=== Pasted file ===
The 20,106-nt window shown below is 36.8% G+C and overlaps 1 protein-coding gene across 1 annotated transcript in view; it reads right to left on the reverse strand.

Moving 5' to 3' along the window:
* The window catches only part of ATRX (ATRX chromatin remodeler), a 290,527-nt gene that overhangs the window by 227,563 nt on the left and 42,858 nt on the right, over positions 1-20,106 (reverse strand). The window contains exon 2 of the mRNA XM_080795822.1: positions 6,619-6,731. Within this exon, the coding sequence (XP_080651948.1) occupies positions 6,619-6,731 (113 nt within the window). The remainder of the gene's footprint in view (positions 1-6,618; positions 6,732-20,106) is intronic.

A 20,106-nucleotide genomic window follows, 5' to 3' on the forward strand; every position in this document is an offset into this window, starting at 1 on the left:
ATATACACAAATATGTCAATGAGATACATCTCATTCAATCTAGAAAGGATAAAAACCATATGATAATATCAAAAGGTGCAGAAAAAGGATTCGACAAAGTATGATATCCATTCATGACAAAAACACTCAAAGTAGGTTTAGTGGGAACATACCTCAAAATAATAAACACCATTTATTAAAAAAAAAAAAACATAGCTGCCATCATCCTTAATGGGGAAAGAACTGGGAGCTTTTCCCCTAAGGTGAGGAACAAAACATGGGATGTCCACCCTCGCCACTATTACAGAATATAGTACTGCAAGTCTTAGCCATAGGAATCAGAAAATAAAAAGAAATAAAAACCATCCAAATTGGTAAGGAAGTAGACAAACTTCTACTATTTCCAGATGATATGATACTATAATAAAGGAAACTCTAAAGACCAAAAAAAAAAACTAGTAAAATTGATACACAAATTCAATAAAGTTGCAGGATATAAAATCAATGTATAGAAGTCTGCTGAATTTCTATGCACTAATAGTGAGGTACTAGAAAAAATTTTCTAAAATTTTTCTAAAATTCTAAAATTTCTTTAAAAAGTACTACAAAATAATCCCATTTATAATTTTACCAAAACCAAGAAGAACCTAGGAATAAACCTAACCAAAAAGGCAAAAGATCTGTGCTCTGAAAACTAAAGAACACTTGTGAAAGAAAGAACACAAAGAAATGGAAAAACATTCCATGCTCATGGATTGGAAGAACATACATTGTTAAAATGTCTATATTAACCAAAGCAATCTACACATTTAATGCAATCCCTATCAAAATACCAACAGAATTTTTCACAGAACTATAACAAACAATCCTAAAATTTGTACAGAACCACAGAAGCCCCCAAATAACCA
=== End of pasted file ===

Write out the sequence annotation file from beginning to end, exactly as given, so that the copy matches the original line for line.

The 20,106-nt window shown below is 36.8% G+C and overlaps 1 protein-coding gene across 1 annotated transcript in view; it reads right to left on the reverse strand.

Moving 5' to 3' along the window:
* The window catches only part of ATRX (ATRX chromatin remodeler), a 290,527-nt gene that overhangs the window by 227,563 nt on the left and 42,858 nt on the right, over positions 1-20,106 (reverse strand). The window contains exon 2 of the mRNA XM_080795822.1: positions 6,619-6,731. Within this exon, the coding sequence (XP_080651948.1) occupies positions 6,619-6,731 (113 nt within the window). The remainder of the gene's footprint in view (positions 1-6,618; positions 6,732-20,106) is intronic.

A 20,106-nucleotide genomic window follows, 5' to 3' on the forward strand; every position in this document is an offset into this window, starting at 1 on the left:
ATATACACAAATATGTCAATGAGATACATCTCATTCAATCTAGAAAGGATAAAAACCATATGATAATATCAAAAGGTGCAGAAAAAGGATTCGACAAAGTATGATATCCATTCATGACAAAAACACTCAAAGTAGGTTTAGTGGGAACATACCTCAAAATAATAAACACCATTTATTAAAAAAAAAAAAACATAGCTGCCATCATCCTTAATGGGGAAAGAACTGGGAGCTTTTCCCCTAAGGTGAGGAACAAAACATGGGATGTCCACCCTCGCCACTATTACAGAATATAGTACTGCAAGTCTTAGCCATAGGAATCAGAAAATAAAAAGAAATAAAAACCATCCAAATTGGTAAGGAAGTAGACAAACTTCTACTATTTCCAGATGATATGATACTATAATAAAGGAAACTCTAAAGACCAAAAAAAAAAACTAGTAAAATTGATACACAAATTCAATAAAGTTGCAGGATATAAAATCAATGTATAGAAGTCTGCTGAATTTCTATGCACTAATAGTGAGGTACTAGAAAAAATTTTCTAAAATTTTTCTAAAATTCTAAAATTTCTTTAAAAAGTACTACAAAATAATCCCATTTATAATTTTACCAAAACCAAGAAGAACCTAGGAATAAACCTAACCAAAAAGGCAAAAGATCTGTGCTCTGAAAACTAAAGAACACTTGTGAAAGAAAGAACACAAAGAAATGGAAAAACATTCCATGCTCATGGATTGGAAGAACATACATTGTTAAAATGTCTATATTAACCAAAGCAATCTACACATTTAATGCAATCCCTATCAAAATACCAACAGAATTTTTCACAGAACTATAACAAACAATCCTAAAATTTGTACAGAACCACAGAAGCCCCCAAATAACCA